I prefer data visualizations like this that show the actual number of days as squares (or other shapes/icons) instead of summarizing them together into a stacked bar chart or a doughnut chart. Seeing the full number of days represented gives the readfers a better understanding of the true magnitude of the values being shown

Found on Big Think

Thursday
May042017

Evolution of the Game Console

Evolution of the Game Console infographic

The Evolution of the Game Console infographic from OnBuy.com remembers our childhood with a timeline of the last 18 major game consoles.

Bound to bring back fond childhood memories, (for most of us!) our infographic takes you through the fascinating evolution of the home games console. Dating back to 1972 when the Magnavox Odyssey was released, our infographic will guide you through the technological advancements of the last 45 years, right up to Microsoft’s 4K-ready Project Scorpio, set to launch in December 2017.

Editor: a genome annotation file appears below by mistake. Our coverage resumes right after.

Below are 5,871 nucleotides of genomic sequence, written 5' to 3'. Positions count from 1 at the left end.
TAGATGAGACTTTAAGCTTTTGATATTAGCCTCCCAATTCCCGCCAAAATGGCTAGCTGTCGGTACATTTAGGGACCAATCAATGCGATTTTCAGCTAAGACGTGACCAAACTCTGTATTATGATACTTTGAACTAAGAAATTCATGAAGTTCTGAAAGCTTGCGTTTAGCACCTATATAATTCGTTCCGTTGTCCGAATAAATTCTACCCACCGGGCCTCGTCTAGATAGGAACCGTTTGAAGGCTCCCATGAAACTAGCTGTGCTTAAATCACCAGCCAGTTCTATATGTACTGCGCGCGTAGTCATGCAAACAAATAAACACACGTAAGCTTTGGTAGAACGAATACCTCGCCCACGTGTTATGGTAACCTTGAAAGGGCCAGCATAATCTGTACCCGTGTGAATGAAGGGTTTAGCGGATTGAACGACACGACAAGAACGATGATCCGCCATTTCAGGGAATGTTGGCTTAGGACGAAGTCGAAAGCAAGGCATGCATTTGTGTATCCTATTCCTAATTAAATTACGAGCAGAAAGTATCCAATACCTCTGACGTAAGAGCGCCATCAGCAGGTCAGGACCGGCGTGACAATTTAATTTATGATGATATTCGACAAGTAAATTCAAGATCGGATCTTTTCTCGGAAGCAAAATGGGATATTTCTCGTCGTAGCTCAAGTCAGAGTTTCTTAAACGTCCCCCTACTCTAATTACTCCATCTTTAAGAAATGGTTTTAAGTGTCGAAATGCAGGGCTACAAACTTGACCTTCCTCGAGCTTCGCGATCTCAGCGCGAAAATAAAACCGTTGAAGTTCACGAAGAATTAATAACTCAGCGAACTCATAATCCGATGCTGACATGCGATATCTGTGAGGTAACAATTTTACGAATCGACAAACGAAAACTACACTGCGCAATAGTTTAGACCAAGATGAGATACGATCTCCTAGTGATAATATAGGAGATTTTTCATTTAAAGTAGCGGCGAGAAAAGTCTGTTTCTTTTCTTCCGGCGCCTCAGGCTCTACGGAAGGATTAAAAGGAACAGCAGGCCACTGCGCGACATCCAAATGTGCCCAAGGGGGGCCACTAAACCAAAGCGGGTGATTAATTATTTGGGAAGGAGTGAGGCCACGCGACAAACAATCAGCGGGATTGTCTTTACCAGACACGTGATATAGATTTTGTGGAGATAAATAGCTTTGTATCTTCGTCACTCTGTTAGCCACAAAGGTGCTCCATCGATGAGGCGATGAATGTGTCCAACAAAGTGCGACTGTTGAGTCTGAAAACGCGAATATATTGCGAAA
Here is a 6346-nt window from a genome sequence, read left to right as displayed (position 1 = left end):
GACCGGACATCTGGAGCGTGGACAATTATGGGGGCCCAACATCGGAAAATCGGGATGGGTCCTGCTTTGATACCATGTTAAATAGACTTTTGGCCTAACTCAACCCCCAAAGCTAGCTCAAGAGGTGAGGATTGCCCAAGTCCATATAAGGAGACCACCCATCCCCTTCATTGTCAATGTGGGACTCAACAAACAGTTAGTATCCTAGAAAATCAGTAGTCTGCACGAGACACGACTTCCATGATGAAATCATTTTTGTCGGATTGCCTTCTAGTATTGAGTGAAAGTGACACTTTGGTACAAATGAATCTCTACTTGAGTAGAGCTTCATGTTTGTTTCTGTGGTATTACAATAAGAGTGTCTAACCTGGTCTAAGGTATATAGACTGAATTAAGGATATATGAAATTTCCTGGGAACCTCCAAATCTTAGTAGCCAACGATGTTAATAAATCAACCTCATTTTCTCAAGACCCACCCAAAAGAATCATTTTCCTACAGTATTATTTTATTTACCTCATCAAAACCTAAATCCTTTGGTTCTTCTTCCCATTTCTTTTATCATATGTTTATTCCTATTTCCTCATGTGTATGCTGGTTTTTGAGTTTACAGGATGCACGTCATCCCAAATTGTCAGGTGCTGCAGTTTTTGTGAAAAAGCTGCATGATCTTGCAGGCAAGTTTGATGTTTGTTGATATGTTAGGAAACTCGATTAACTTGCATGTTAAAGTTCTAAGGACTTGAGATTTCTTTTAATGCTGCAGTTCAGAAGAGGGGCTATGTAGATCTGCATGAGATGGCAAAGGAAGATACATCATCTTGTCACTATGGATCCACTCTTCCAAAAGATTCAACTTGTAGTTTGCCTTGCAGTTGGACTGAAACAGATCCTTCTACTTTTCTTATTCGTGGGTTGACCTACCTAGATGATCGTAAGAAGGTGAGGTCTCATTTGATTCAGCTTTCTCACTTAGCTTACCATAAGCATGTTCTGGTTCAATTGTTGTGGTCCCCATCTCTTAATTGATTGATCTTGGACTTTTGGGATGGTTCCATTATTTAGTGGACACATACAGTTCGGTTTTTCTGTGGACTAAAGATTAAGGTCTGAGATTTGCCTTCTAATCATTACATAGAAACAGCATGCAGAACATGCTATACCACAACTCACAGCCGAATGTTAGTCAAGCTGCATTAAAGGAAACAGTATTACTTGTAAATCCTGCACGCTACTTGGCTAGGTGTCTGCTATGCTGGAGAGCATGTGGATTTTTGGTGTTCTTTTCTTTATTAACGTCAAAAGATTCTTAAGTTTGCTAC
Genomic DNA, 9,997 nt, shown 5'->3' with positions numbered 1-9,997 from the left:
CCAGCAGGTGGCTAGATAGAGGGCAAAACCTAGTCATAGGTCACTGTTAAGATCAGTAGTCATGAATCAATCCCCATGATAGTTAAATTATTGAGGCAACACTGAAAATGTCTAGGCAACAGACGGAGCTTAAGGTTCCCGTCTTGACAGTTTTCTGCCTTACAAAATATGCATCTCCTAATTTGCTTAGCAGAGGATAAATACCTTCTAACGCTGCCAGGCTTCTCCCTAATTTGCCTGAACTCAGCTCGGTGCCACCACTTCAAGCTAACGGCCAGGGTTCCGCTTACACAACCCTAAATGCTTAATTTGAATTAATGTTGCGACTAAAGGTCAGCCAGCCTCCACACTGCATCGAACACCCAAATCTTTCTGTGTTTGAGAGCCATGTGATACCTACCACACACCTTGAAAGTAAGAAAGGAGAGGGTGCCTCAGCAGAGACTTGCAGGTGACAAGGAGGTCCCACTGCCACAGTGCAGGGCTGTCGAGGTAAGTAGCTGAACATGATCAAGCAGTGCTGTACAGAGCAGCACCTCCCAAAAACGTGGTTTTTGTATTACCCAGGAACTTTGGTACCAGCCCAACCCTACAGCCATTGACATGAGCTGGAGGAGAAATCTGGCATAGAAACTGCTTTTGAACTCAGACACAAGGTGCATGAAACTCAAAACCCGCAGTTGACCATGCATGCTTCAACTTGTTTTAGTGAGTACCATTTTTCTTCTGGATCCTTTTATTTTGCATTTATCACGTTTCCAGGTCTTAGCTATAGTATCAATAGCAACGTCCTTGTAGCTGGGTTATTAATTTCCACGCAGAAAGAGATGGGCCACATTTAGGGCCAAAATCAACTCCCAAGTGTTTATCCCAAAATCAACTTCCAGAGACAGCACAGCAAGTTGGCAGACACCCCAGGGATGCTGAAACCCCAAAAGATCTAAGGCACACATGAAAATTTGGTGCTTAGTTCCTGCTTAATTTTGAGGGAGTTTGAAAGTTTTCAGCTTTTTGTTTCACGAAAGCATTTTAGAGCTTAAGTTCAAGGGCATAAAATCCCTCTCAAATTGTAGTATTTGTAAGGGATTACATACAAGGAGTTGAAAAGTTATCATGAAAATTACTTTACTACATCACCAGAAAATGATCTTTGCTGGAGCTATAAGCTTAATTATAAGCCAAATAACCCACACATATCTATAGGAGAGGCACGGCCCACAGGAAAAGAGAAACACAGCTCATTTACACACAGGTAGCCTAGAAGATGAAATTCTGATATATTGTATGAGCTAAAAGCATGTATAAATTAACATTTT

Intrigued? We bet! Now, kick back, relax and enjoy the wonderful world of gaming.

As much as I like the content and remembering playing on the consoles, this timeline is not well designed. It's not that hard to actually line up the consoles with the correct years instead of just showing them in pairs no matter what the dates are. Why even bother putting them into chronological order if you're not going to line them up correctly?

For businesses, a timeline history of their industry is a great topic idea for an infographic.

Thanks to David for sending in the link!

Tuesday
May022017

A History of Space Travel infographic poster

A History of Space Travel is a new infographic poster from Pop Chart Lab that covers the spacecraft, launch vehicles, space suits and mission timelines from countries all over Earth. Prints of this 24"x36" poster are available for $35 unframed, or more for framed options.